The Tigger Trojan: Icky, Sticky Stuff
A relatively unknown data-stealing Trojan horse program that has claimed more than a quarter-million victims in the span of a few months aptly illustrates the sophistication of modern malware and the importance of a multi-layered approach to security.
When analysts at Sterling, Va., based security intelligence firm iDefense first spotted the trojan they call "Tigger.A" in November 2008, none of the 37 anti-virus products they tested it against recognized it. A month later, only one - AntiVir - detected it.
That virtual invisibility cloak, combined with a host of tricks designed to elude forensic malware examiners, allowed Tigger to quietly infect more than 250,000 Microsoft Windows systems, according to iDefense's read of log files recovered from one of the Web servers Tigger uses to download code.
iDefense analyst Michael Ligh found that Tigger appears designed to target mainly customers or employees of stock and options trading firms. Among the unusually short list of institutions specifically targeted by Tigger are E-Trade, ING Direct ShareBuilder, Vanguard, Options XPress, TD Ameritrade and Scottrade.
iDefense said the Trojan is the first known malware to exploit a specific vulnerability Microsoft patched in mid-October 2008. That flaw is what's known as a "privilege escalation" vulnerability, in that it cannot be exploited remotely, and merely allows the attacker to gain access to the almighty "administrator" account in Windows.
That means that even if the user is running the system as I so often advise - under a limited user account that does not have permission to make changes deep within the operating system -- the presence of this unpatched vulnerability on a Windows system would let this invader override that protection.
While running Windows under a limited user account is a key step in keeping your system in its safest state, staying up-to-date on patches -- both fixes for the operating system and third-party software -- is still just as important. I would actually rank anti-virus a distant third protection mechanism, given how poorly most anti-virus tools seem to be faring against the latest malware families.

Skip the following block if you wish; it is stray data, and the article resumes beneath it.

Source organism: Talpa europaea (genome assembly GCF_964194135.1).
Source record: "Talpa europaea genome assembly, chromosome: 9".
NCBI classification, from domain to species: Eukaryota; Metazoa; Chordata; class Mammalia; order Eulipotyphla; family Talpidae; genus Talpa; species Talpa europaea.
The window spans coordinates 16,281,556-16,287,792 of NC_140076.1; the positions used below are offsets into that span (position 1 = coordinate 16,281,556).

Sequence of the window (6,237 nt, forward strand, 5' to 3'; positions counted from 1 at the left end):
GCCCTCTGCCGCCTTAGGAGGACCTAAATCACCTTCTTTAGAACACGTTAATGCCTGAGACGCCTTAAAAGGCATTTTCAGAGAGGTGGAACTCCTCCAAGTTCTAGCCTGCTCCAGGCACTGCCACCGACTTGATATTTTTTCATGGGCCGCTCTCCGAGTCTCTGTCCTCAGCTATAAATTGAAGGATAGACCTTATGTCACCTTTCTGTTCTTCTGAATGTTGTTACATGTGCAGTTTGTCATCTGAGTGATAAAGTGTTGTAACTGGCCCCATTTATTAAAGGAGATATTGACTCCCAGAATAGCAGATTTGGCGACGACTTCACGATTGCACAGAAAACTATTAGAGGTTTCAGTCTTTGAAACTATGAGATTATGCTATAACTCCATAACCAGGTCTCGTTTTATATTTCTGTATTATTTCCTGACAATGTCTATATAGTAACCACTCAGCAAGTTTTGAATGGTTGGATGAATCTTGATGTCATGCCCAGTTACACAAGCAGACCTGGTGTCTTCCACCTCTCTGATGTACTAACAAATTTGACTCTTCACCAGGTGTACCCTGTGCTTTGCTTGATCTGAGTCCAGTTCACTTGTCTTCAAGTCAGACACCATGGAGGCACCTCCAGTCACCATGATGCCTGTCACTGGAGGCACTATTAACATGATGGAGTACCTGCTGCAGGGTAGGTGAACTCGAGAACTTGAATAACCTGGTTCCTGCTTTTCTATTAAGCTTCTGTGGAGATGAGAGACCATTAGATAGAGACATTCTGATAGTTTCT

Read on after the jump for other "fun-fun-fun-fun-fun" facts about the "T-I-Double-Guh-Er" Trojan that hint at its motives and perhaps origin.
Update, Feb. 25, 5:00 p.m. ET: Byron Acohido, the Pulitzer Prize-winning cyber security reporter for USA Today, has published a fascinating yarn about the underground market for customized banking Trojans that is worth a read.
Tigger removes a long list of other malicious software titles, including the malware most commonly associated with Antivirus 2009 and other rogue security software titles. iDefense analysts say this is most likely done because the in-your-face "hey, your-computer-is-infected-go-buy-our-software!" type alerts generated by such programs just might tip off the victim that something is wrong with his system, and potentially lead to all invaders getting booted from the host PC.
According to iDefense, it also installs a "rootkit" on the infected system that loads even when the system is started up in "Safe Mode," the Windows diagnostic boot sequence that is supposed to disable non-essential Windows components to make troubleshooting system problems easier. A rootkit is a set of tools designed to allow malware authors to better hide their creations in host systems so that they are extremely stealthy and difficult to remove.
Finally, iDefense's Ligh said one aspect of this new Trojan suggests the authors behind the Srizbi botnet may have had a hand in developing or distributing it. As a result of the shutdown of hosting provider McColo in November 2008, the Srizbi botnet -- at the time responsible for sending more than 40 percent of the world's spam -- was cut off from the servers its masters used to control it. But Srizbi had a built-in mechanism to resurrect itself: it told all infected systems to seek out a rotating set of new domain names every few days, names that the bad guys could (and did) use to regain control over the botnet.
According to iDefense, Tigger uses a special key code to extract its rootkit on host systems, a lengthy key that is almost identical to the key used by the domain name generation feature built into the Srizbi botnet.
While the nearly matching keys may be nothing more than a coincidence, it is unusual to find data-stealing Trojans that remove other malicious software, Ligh said. Rather, such features are far more commonly found in bot programs typically used to turn systems into spam relays, such as the Srizbi botnet.
"The scary part is, none of us are really sure how Tigger is even being distributed," Ligh said. "I look at a lot at info-stealing malware, and this is the first one I've seen in a while that goes to the trouble of removing other pieces of malware."
February 24, 2009; 8:20 AM ET
Categories: Fraud , Latest Warnings , Safety Tips
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